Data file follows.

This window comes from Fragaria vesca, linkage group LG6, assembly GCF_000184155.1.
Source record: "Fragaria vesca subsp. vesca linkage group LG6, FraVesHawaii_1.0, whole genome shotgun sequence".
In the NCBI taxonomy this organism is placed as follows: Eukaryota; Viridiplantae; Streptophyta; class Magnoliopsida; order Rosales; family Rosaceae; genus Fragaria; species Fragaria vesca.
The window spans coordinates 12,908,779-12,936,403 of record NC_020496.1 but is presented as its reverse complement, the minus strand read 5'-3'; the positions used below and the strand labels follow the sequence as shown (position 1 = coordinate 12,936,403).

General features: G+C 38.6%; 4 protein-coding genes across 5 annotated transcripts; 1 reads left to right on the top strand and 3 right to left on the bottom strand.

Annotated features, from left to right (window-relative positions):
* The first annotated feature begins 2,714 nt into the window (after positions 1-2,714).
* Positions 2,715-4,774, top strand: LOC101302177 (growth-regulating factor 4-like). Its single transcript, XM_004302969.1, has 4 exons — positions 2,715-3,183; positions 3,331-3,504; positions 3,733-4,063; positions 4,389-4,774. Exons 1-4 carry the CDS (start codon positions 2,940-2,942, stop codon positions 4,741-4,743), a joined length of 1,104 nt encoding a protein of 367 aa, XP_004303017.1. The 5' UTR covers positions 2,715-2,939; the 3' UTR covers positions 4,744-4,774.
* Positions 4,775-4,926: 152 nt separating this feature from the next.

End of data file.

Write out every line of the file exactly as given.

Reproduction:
This window comes from Fragaria vesca, linkage group LG6, assembly GCF_000184155.1.
Source record: "Fragaria vesca subsp. vesca linkage group LG6, FraVesHawaii_1.0, whole genome shotgun sequence".
In the NCBI taxonomy this organism is placed as follows: Eukaryota; Viridiplantae; Streptophyta; class Magnoliopsida; order Rosales; family Rosaceae; genus Fragaria; species Fragaria vesca.
The window spans coordinates 12,908,779-12,936,403 of record NC_020496.1 but is presented as its reverse complement, the minus strand read 5'-3'; the positions used below and the strand labels follow the sequence as shown (position 1 = coordinate 12,936,403).

General features: G+C 38.6%; 4 protein-coding genes across 5 annotated transcripts; 1 reads left to right on the top strand and 3 right to left on the bottom strand.

Annotated features, from left to right (window-relative positions):
* The first annotated feature begins 2,714 nt into the window (after positions 1-2,714).
* Positions 2,715-4,774, top strand: LOC101302177 (growth-regulating factor 4-like). Its single transcript, XM_004302969.1, has 4 exons — positions 2,715-3,183; positions 3,331-3,504; positions 3,733-4,063; positions 4,389-4,774. Exons 1-4 carry the CDS (start codon positions 2,940-2,942, stop codon positions 4,741-4,743), a joined length of 1,104 nt encoding a protein of 367 aa, XP_004303017.1. The 5' UTR covers positions 2,715-2,939; the 3' UTR covers positions 4,744-4,774.
* Positions 4,775-4,926: 152 nt separating this feature from the next.